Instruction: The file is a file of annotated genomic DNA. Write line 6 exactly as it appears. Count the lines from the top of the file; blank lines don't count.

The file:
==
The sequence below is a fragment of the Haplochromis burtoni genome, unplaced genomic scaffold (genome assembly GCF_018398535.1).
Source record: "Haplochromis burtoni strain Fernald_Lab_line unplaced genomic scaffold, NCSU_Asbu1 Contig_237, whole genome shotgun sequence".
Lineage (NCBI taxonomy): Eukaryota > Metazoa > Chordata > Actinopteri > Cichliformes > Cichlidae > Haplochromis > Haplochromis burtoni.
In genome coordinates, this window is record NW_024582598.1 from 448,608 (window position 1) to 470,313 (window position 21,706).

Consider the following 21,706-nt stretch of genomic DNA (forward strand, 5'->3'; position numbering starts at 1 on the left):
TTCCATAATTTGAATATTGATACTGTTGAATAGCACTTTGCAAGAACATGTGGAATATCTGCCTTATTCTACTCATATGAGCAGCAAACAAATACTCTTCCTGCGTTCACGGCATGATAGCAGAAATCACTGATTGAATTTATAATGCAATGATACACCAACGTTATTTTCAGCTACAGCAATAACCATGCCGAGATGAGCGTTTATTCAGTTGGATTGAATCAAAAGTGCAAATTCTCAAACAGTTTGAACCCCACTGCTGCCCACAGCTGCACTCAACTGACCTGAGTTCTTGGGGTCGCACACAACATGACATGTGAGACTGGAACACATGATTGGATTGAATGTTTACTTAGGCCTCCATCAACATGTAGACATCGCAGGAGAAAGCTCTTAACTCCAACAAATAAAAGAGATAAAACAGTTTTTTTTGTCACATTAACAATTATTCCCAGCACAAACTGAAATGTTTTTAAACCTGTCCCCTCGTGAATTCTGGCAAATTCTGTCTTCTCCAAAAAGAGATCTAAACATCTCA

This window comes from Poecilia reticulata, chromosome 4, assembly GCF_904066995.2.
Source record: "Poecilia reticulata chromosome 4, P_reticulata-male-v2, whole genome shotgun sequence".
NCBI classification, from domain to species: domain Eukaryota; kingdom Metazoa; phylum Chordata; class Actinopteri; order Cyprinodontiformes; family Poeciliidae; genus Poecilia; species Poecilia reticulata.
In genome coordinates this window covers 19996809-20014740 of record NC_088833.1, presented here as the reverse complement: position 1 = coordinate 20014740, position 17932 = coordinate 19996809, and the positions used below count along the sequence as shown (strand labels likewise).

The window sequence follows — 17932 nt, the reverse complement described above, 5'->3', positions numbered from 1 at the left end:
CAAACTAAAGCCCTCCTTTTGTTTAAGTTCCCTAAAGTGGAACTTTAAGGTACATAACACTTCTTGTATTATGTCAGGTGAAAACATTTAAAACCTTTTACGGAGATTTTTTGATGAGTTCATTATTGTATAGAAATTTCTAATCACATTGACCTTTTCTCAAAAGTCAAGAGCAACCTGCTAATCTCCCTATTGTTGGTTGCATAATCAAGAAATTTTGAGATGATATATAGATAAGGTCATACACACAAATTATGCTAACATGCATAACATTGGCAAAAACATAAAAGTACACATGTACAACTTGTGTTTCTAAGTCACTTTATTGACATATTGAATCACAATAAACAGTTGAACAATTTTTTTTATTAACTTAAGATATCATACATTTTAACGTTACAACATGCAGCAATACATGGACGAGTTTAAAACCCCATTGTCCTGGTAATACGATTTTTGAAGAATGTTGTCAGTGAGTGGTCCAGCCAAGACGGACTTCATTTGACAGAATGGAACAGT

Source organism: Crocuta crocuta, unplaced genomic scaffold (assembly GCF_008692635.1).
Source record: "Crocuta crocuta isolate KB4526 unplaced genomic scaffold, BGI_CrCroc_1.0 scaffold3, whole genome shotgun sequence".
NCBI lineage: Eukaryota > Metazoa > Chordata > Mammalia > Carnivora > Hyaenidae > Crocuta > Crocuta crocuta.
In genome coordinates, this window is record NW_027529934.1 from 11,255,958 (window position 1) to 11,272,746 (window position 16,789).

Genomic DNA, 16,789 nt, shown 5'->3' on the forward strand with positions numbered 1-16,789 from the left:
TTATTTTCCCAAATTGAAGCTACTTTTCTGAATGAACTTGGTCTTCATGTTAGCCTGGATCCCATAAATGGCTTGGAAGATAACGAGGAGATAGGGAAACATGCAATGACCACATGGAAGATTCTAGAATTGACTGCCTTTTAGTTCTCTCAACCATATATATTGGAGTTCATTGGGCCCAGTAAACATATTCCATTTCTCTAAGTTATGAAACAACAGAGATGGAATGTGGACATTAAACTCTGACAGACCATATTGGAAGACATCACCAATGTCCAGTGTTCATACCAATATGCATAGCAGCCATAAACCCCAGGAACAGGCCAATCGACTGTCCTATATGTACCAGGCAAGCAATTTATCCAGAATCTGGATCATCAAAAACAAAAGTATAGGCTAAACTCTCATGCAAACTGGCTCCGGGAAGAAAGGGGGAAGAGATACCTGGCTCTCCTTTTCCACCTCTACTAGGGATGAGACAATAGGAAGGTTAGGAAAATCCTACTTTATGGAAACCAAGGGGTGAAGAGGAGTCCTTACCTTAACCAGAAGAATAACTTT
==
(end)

TTCCATAATTTGAATATTGATACTGTTGAATAGCACTTTGCAAGAACATGTGGAATATCTGCCTTATTCTACTCATATGAGCAGCAAACAAATACTCTTCCTGCGTTCACGGCATGATAGCAGAAATCACTGATTGAATTTATAATGCAATGATACACCAACGTTATTTTCAGCTACAGCAATAACCATGCCGAGATGAGCGTTTATTCAGTTGGATTGAATCAAAAGTGCAAATTCTCAAACAGTTTGAACCCCACTGCTGCCCACAGCTGCACTCAACTGACCTGAGTTCTTGGGGTCGCACACAACATGACATGTGAGACTGGAACACATGATTGGATTGAATGTTTACTTAGGCCTCCATCAACATGTAGACATCGCAGGAGAAAGCTCTTAACTCCAACAAATAAAAGAGATAAAACAGTTTTTTTTGTCACATTAACAATTATTCCCAGCACAAACTGAAATGTTTTTAAACCTGTCCCCTCGTGAATTCTGGCAAATTCTGTCTTCTCCAAAAAGAGATCTAAACATCTCA